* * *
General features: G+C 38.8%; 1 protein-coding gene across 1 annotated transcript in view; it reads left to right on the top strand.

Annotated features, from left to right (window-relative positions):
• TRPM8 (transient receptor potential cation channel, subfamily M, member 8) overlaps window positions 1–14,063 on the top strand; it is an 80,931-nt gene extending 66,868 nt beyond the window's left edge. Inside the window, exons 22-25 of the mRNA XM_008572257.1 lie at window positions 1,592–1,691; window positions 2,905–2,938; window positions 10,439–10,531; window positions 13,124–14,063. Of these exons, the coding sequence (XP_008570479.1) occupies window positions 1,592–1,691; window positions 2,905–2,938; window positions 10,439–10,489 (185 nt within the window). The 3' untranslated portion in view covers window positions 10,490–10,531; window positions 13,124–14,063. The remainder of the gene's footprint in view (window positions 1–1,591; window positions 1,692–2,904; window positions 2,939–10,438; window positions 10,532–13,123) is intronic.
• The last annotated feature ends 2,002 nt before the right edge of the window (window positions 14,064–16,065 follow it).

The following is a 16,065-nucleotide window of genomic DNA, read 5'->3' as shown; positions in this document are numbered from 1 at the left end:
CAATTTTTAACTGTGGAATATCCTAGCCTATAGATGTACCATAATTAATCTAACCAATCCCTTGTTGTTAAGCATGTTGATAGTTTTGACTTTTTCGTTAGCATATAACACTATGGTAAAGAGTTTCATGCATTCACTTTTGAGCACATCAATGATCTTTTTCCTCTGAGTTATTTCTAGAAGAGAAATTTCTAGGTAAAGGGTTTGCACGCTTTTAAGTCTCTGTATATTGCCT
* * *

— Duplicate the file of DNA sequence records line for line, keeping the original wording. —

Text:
General features: G+C 38.8%; 1 protein-coding gene across 1 annotated transcript in view; it reads left to right on the top strand.

Annotated features, from left to right (window-relative positions):
• TRPM8 (transient receptor potential cation channel, subfamily M, member 8) overlaps window positions 1–14,063 on the top strand; it is an 80,931-nt gene extending 66,868 nt beyond the window's left edge. Inside the window, exons 22-25 of the mRNA XM_008572257.1 lie at window positions 1,592–1,691; window positions 2,905–2,938; window positions 10,439–10,531; window positions 13,124–14,063. Of these exons, the coding sequence (XP_008570479.1) occupies window positions 1,592–1,691; window positions 2,905–2,938; window positions 10,439–10,489 (185 nt within the window). The 3' untranslated portion in view covers window positions 10,490–10,531; window positions 13,124–14,063. The remainder of the gene's footprint in view (window positions 1–1,591; window positions 1,692–2,904; window positions 2,939–10,438; window positions 10,532–13,123) is intronic.
• The last annotated feature ends 2,002 nt before the right edge of the window (window positions 14,064–16,065 follow it).

The following is a 16,065-nucleotide window of genomic DNA, read 5'->3' as shown; positions in this document are numbered from 1 at the left end:
CAATTTTTAACTGTGGAATATCCTAGCCTATAGATGTACCATAATTAATCTAACCAATCCCTTGTTGTTAAGCATGTTGATAGTTTTGACTTTTTCGTTAGCATATAACACTATGGTAAAGAGTTTCATGCATTCACTTTTGAGCACATCAATGATCTTTTTCCTCTGAGTTATTTCTAGAAGAGAAATTTCTAGGTAAAGGGTTTGCACGCTTTTAAGTCTCTGTATATTGCCT